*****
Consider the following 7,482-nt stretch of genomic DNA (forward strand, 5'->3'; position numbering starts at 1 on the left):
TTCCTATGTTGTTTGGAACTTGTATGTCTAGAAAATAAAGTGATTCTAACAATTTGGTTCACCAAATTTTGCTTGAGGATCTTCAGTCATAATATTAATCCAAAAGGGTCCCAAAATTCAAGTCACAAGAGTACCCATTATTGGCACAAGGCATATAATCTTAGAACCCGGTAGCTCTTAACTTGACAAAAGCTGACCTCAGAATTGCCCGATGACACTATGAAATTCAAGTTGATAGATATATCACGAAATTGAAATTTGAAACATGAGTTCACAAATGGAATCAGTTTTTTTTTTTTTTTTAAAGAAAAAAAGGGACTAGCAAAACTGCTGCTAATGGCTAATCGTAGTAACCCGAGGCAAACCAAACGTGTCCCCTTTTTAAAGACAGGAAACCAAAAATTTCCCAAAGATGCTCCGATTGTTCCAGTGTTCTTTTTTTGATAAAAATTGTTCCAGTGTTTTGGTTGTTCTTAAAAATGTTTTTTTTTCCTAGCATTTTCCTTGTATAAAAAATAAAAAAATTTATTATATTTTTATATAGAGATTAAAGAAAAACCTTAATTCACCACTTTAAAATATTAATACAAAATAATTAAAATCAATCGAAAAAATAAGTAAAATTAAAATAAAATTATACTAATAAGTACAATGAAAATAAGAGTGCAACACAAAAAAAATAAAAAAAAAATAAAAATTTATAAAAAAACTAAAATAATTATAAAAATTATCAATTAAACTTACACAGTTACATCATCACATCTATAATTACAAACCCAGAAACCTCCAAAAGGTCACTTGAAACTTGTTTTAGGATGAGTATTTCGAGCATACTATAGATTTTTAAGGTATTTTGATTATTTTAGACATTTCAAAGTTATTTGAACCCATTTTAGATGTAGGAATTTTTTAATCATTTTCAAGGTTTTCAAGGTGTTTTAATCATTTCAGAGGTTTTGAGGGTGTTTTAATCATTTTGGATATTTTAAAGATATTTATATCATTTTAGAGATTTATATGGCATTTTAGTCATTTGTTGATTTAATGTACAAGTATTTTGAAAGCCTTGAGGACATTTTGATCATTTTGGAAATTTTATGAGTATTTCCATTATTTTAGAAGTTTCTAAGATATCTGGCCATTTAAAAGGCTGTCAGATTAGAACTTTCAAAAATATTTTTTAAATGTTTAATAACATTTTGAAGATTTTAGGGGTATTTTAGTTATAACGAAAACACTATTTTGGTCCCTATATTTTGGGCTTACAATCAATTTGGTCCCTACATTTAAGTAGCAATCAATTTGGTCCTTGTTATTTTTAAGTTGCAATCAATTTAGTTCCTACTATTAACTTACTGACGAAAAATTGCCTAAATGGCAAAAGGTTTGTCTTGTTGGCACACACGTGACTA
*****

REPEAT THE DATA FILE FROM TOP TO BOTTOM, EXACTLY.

Consider the following 7,482-nt stretch of genomic DNA (forward strand, 5'->3'; position numbering starts at 1 on the left):
TTCCTATGTTGTTTGGAACTTGTATGTCTAGAAAATAAAGTGATTCTAACAATTTGGTTCACCAAATTTTGCTTGAGGATCTTCAGTCATAATATTAATCCAAAAGGGTCCCAAAATTCAAGTCACAAGAGTACCCATTATTGGCACAAGGCATATAATCTTAGAACCCGGTAGCTCTTAACTTGACAAAAGCTGACCTCAGAATTGCCCGATGACACTATGAAATTCAAGTTGATAGATATATCACGAAATTGAAATTTGAAACATGAGTTCACAAATGGAATCAGTTTTTTTTTTTTTTTTAAAGAAAAAAAGGGACTAGCAAAACTGCTGCTAATGGCTAATCGTAGTAACCCGAGGCAAACCAAACGTGTCCCCTTTTTAAAGACAGGAAACCAAAAATTTCCCAAAGATGCTCCGATTGTTCCAGTGTTCTTTTTTTGATAAAAATTGTTCCAGTGTTTTGGTTGTTCTTAAAAATGTTTTTTTTTCCTAGCATTTTCCTTGTATAAAAAATAAAAAAATTTATTATATTTTTATATAGAGATTAAAGAAAAACCTTAATTCACCACTTTAAAATATTAATACAAAATAATTAAAATCAATCGAAAAAATAAGTAAAATTAAAATAAAATTATACTAATAAGTACAATGAAAATAAGAGTGCAACACAAAAAAAATAAAAAAAAAATAAAAATTTATAAAAAAACTAAAATAATTATAAAAATTATCAATTAAACTTACACAGTTACATCATCACATCTATAATTACAAACCCAGAAACCTCCAAAAGGTCACTTGAAACTTGTTTTAGGATGAGTATTTCGAGCATACTATAGATTTTTAAGGTATTTTGATTATTTTAGACATTTCAAAGTTATTTGAACCCATTTTAGATGTAGGAATTTTTTAATCATTTTCAAGGTTTTCAAGGTGTTTTAATCATTTCAGAGGTTTTGAGGGTGTTTTAATCATTTTGGATATTTTAAAGATATTTATATCATTTTAGAGATTTATATGGCATTTTAGTCATTTGTTGATTTAATGTACAAGTATTTTGAAAGCCTTGAGGACATTTTGATCATTTTGGAAATTTTATGAGTATTTCCATTATTTTAGAAGTTTCTAAGATATCTGGCCATTTAAAAGGCTGTCAGATTAGAACTTTCAAAAATATTTTTTAAATGTTTAATAACATTTTGAAGATTTTAGGGGTATTTTAGTTATAACGAAAACACTATTTTGGTCCCTATATTTTGGGCTTACAATCAATTTGGTCCCTACATTTAAGTAGCAATCAATTTGGTCCTTGTTATTTTTAAGTTGCAATCAATTTAGTTCCTACTATTAACTTACTGACGAAAAATTGCCTAAATGGCAAAAGGTTTGTCTTGTTGGCACACACGTGACTA